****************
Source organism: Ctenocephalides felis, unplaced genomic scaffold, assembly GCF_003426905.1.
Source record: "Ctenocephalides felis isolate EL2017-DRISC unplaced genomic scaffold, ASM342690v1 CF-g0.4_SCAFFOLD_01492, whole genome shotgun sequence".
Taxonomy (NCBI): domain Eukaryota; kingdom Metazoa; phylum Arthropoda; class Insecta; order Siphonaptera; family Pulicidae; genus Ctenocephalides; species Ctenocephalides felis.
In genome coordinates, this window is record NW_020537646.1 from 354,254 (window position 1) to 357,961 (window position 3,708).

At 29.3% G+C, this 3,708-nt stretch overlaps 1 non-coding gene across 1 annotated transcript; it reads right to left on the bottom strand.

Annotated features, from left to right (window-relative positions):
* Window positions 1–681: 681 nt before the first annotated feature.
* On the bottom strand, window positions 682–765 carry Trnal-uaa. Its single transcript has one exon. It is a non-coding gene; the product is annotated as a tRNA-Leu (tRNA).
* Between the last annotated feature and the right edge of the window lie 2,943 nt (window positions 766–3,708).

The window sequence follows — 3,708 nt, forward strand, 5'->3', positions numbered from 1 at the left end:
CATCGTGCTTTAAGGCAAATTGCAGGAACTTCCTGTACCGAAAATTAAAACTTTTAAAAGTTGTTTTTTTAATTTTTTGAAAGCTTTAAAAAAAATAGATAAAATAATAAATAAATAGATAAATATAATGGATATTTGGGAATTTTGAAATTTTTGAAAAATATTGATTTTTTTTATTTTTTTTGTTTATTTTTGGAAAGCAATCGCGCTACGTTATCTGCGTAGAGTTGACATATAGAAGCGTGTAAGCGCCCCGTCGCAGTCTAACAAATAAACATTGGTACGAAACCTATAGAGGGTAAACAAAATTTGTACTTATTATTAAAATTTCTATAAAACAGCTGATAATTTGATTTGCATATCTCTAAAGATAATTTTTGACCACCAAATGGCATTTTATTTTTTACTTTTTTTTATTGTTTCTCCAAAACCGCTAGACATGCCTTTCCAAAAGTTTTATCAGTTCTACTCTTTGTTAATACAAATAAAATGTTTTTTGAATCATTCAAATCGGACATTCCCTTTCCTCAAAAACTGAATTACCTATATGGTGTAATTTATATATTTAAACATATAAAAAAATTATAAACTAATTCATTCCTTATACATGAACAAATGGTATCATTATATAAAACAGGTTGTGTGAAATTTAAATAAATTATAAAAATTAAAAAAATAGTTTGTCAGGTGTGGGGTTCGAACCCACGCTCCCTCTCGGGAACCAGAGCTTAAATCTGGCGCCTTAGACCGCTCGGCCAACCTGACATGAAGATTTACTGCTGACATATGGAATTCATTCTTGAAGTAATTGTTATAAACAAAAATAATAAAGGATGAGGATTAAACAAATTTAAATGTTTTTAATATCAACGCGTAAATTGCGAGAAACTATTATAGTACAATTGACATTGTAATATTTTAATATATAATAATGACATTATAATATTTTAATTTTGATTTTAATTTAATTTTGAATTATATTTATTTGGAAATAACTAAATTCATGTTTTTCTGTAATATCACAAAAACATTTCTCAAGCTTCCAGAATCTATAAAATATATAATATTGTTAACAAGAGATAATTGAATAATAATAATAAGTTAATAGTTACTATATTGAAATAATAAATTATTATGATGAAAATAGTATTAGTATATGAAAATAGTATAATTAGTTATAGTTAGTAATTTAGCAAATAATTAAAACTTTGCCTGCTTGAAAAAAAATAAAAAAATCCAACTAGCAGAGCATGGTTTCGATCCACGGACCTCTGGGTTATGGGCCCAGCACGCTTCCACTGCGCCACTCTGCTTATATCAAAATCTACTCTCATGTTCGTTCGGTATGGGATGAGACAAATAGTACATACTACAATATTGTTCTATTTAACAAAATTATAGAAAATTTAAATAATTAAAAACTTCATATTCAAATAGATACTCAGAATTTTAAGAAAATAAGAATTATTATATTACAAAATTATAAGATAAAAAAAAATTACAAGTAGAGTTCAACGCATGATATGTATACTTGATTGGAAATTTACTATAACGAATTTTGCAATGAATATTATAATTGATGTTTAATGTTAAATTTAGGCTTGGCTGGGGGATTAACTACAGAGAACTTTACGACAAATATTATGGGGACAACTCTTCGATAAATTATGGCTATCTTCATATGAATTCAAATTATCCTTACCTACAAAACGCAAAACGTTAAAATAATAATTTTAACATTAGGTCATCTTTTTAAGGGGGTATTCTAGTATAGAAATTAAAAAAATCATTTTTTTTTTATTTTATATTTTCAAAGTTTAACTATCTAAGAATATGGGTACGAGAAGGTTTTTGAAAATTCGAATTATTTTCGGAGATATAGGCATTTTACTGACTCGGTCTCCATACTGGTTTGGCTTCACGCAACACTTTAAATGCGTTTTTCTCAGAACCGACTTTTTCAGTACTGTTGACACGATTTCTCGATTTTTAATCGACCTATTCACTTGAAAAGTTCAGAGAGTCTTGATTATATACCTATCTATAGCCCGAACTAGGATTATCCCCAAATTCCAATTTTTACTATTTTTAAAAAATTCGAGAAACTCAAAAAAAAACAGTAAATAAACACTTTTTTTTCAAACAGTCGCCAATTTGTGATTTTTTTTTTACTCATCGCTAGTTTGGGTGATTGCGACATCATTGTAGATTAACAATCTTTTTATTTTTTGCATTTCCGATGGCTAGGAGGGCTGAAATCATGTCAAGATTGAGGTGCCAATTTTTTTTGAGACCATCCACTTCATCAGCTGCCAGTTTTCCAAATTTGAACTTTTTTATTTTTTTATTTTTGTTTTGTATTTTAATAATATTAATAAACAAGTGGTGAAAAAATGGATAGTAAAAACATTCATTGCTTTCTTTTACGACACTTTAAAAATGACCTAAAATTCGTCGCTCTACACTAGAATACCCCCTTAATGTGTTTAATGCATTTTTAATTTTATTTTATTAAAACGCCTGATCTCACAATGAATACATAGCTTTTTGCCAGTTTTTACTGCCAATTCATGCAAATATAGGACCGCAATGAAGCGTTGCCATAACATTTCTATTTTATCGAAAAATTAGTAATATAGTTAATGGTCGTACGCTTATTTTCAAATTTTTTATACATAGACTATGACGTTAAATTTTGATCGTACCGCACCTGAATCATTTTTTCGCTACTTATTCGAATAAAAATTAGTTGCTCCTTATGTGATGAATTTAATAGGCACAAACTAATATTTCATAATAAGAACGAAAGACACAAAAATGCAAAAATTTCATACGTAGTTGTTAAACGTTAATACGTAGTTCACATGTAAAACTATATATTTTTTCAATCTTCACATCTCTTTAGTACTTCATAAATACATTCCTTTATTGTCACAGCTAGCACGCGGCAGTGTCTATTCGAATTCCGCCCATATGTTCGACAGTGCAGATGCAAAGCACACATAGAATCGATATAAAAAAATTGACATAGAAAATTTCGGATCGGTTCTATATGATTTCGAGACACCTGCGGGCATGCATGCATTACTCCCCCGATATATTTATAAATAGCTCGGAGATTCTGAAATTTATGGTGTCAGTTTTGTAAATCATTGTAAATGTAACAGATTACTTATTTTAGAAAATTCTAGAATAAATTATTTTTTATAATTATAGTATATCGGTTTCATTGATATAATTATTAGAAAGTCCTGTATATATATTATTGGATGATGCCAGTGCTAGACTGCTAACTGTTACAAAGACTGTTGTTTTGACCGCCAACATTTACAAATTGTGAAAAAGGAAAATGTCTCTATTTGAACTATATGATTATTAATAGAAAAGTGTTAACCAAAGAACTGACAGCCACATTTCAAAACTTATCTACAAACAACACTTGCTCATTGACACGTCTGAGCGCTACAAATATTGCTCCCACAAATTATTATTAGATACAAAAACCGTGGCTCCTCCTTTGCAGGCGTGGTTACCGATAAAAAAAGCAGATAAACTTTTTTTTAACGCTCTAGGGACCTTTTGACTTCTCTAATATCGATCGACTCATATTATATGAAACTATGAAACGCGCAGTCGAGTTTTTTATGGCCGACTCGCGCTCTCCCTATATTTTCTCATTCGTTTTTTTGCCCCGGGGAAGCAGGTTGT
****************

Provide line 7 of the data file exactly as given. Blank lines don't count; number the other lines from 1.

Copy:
* Window positions 1–681: 681 nt before the first annotated feature.